With Vancouver Startup Week 2019 taking place this week, our Technology Transactions Practice Group is sharing a series of articles with tips and strategies for all of Vancouver’s innovators and disrupters who are looking to grow their tech businesses. Stay tuned for exclusive insights on our website, LinkedIn and Twitter.
Legal strategy can be like office space: what is “good” for one business can be completely inappropriate for others. While certain basic requirements exist across all stages of development, overinvestment in legal services – like renting 10,000 square foot, top-floor premises in downtown Vancouver – can divert funds which may be better spent on other areas.
That being said, if you can afford legal services, you’re generally better off obtaining them. In this manner, IP generally favours established businesses over businesses at their early stages. Mature, operating businesses have the cash flow necessary to support beefy legal budgets. In addition, IP law tends to favour the first party to establish rights by default. Established businesses have often been around longer, and may have accumulated IP at an earlier stage as a result.
To evaluate what level of service is appropriate based on your stage of growth, you should gain an understanding of the basic legal services you require, as well as what would be ideal – and further consider what is practical for your current situation.
All businesses should ensure that the work product created by individuals in their organization should, if intended for use by the organization, be owned by the organization. This involves the execution of assignment agreements and the inclusion of terms in employment agreements which clearly establish your business’ ownership of IP. For further information, read Why Savvy Startups Protect their Intellectual Property.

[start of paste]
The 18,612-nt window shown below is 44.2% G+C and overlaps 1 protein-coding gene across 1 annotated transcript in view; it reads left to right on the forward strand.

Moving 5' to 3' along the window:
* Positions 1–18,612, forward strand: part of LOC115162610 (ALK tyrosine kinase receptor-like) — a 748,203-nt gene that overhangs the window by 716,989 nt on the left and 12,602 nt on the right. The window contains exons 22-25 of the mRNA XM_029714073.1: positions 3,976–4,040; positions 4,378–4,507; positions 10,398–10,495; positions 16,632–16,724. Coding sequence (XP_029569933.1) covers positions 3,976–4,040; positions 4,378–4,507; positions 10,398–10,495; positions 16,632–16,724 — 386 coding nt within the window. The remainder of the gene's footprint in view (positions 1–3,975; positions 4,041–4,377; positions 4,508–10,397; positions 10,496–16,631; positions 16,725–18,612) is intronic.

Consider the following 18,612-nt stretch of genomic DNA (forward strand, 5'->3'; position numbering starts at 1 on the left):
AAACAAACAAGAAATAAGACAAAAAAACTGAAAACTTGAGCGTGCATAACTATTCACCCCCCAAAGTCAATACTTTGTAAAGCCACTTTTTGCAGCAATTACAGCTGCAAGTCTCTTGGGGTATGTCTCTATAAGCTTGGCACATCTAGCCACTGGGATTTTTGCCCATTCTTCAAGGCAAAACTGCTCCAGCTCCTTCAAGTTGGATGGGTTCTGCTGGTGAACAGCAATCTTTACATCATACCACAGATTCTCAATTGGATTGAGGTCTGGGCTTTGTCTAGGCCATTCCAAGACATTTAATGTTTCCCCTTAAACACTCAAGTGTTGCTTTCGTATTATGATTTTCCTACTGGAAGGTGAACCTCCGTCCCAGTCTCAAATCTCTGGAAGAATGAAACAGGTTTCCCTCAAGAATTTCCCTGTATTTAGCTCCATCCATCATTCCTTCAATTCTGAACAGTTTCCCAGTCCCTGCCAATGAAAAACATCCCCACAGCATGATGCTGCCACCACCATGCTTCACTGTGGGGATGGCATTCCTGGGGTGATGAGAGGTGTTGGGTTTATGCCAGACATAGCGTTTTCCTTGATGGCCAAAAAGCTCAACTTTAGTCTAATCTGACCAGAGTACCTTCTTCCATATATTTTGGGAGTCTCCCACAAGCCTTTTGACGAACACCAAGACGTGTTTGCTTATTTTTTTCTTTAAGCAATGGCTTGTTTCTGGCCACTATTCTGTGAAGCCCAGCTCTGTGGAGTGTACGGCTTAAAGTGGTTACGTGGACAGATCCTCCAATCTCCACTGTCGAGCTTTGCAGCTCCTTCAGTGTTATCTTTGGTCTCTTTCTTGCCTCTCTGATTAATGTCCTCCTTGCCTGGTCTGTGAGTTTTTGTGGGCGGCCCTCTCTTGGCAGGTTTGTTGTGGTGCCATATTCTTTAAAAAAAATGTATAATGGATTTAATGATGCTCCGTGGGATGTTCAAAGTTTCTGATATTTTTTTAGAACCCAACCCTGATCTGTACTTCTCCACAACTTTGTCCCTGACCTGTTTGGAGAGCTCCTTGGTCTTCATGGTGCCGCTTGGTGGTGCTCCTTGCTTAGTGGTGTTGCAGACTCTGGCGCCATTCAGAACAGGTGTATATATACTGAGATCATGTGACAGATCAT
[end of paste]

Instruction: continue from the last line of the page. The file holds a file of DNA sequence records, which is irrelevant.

In addition, you should attempt to identify areas of clear legal jeopardy and seek advice for those areas. While IP infringement is generally a strict liability issue – meaning your intentions aren’t relevant to establishing infringement – exercising a little common sense can be helpful. Is your business based on monetizing a concept that you have taken, without attribution or compensation, from someone else who is trying to monetize that same concept? Did you name your business or product after another business or product that you’ve heard of? If so, tread lightly and seek legal advice.
Established businesses with competitive IP strategies should have an annual budget for IP-related legal expenses, including the performance of clearance searches to determine if names of products are free to use before entering the market. It also includes filing applications and obtaining registrations for patents or trademarks in order to protect your IP from competitors.
If your organization’s budget does not allow for ideal IP protection, there are certain measures you can take to protect yourself. For important products and projects, startups can benefit from certain types of systematic record keeping. For example, consider preserving information regarding your first sale in each country and region. If your business’ primary product is software, private source code repositories can help establish what was in your source code as of what date (without sharing that source code with the world). These records can be helpful if copyright or trademark disputes arise in the future.
Regardless of your organization’s current stage of growth, there are legal issues you should consider and legal approaches which could be appropriate for you. As for medical services, an ounce of prevention can be worth a pound of cure – so you should arrange your strategy accordingly.